16. That there is indeed a need to revert the possession of the subject portion of the land to the [petitioner] the soonest possible time to avoid any multifarious suits that could crop up due to the unlawful taking of possession made by the [respondents]. Moreover, the [petitioner] would be unlawfully deprive[d] of the fruits of the subject portion of land, which are planted with plenty of cabbage, pineapple, fruit bearing banana trees and mango trees, if the possession of the subject land would not be returned immediately to her.[15]
On its face, the averments in the Complaint show that they have sufficiently established a cause of action for forcible entry. Considering that the test for determining the sufficiency of the allegations in the complaint is whether, admitting the facts alleged, the court can render a valid judgment in accordance with the prayer of the plaintiff,[16] we find that the Court of Appeals erred in ruling that the MCTC had no jurisdiction over the case.

The correct ruling on jurisdiction notwithstanding, the lower courts’ ruling should be reversed because petitioner failed to prove the allegations in her complaint. Allegation is not tantamount to proof. It must be stressed that one who alleged a fact has the burden of proving it. Mere allegation without supporting evidence is not sufficient to establish a prima facie case of prior physical possession.[17]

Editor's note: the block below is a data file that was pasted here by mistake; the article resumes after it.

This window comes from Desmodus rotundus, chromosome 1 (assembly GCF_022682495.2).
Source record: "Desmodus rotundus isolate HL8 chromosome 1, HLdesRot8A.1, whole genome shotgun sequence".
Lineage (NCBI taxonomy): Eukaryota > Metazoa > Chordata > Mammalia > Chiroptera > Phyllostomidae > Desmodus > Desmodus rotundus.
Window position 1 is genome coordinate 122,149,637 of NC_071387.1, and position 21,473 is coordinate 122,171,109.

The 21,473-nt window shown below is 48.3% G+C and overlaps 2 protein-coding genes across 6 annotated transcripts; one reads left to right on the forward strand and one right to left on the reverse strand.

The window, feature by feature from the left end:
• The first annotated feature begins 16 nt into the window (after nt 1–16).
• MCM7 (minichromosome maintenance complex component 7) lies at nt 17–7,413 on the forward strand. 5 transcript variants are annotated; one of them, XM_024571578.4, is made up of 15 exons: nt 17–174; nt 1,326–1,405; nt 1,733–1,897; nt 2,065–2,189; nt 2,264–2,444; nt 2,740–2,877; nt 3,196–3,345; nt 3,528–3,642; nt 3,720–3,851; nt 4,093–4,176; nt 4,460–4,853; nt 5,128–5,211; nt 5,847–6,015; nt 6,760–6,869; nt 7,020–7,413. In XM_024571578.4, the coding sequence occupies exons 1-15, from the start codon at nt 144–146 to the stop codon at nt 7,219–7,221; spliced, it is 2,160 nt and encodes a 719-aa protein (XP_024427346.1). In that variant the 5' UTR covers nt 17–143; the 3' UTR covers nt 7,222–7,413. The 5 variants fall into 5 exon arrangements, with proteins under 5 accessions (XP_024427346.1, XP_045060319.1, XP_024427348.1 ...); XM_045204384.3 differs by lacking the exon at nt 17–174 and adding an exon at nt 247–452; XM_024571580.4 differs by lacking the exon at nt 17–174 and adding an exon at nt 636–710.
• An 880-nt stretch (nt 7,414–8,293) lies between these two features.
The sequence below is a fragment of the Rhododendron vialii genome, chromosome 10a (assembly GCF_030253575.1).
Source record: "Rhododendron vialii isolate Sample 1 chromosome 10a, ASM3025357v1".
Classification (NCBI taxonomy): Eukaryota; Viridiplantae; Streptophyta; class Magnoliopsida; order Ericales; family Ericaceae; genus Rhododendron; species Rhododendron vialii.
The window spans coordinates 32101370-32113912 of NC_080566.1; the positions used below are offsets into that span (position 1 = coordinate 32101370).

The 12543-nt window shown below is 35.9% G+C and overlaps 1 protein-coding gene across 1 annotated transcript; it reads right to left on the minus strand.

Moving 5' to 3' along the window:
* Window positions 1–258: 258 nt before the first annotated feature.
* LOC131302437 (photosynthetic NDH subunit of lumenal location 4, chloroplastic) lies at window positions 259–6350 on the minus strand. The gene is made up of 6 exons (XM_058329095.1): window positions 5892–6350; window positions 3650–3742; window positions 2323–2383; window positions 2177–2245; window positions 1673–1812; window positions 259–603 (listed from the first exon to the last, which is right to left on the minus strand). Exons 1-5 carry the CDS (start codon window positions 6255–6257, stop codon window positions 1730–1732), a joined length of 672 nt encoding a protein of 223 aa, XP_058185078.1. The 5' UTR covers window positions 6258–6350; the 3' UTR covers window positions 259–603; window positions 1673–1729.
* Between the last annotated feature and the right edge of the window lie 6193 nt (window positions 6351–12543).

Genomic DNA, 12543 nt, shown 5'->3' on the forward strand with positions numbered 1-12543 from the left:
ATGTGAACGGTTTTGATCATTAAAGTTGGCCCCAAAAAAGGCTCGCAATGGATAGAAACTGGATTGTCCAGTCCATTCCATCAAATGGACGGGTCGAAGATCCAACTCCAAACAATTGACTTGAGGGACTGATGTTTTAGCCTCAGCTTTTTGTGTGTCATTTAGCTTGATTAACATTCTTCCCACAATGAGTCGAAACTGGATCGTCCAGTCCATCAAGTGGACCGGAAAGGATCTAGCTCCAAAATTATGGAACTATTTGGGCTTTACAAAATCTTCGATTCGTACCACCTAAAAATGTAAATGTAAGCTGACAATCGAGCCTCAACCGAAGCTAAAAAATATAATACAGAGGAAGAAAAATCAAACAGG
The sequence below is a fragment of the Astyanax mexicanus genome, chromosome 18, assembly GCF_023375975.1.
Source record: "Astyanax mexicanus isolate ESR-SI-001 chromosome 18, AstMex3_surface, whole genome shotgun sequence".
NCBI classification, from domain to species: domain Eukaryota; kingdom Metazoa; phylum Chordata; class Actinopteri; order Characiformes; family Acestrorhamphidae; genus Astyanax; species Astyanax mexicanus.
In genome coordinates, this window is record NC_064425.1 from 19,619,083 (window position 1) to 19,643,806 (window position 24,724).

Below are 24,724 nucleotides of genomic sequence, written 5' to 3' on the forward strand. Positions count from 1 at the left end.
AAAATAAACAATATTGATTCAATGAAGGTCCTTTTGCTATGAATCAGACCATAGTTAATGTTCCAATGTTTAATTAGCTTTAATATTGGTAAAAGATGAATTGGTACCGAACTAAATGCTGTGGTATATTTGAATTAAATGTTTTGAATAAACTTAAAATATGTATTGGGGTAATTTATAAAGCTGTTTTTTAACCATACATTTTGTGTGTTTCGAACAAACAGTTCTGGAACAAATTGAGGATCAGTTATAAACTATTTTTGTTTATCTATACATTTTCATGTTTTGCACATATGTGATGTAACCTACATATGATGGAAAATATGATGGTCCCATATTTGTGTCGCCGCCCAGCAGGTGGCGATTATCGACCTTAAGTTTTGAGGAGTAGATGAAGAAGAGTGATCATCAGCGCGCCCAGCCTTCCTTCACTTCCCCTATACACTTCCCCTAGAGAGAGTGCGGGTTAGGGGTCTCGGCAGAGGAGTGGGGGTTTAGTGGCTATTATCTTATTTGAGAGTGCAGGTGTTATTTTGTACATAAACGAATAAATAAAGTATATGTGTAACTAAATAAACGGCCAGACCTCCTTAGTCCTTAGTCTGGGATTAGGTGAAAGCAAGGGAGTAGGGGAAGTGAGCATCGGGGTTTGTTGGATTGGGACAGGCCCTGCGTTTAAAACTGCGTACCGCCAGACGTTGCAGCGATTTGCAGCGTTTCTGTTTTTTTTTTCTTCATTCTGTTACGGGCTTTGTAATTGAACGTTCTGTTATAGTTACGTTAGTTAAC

Respondents’ contention that they have been in physical possession way ahead of petitioner was thoroughly discussed in their Comment which they delineated the locations of the three material lots and how they started their possession of the subject property in 21 December 2001, to wit:
As presented in respondents[’] Petition earlier filed to the Honorable Court of Appeals, it was factually shown and clearly delineated by Exhibit “6” of respondents position paper filed before the Honorable trial court, that there are three (3) material lots to be considered in the determination of the respective lands of the parties. From among the 3 lots, the lot which is adjacent to the lot of the petitioners is Lot No. 1027-B in the name of Victorino Bacdang with a declared area of 2,464 square meters (actual area is 2,628 square meters). The said lot is, therefore, actually situated in between the land of the petitioners and the land (Lot 1027-A) of Pedro Bacdang with a declared area of 2,464 square meters (actual area is 2,627 square meters). Logically, the petitioner could only have possessed the adjacent land of Victorino Bacdang (Lot 1027-B) not earlier that June 4, 2004 when she allegedly acquired the same as shown by the unnotarized Affidavit of Self-Adjudication and deed of sale attached as Annex “D” of the complaint.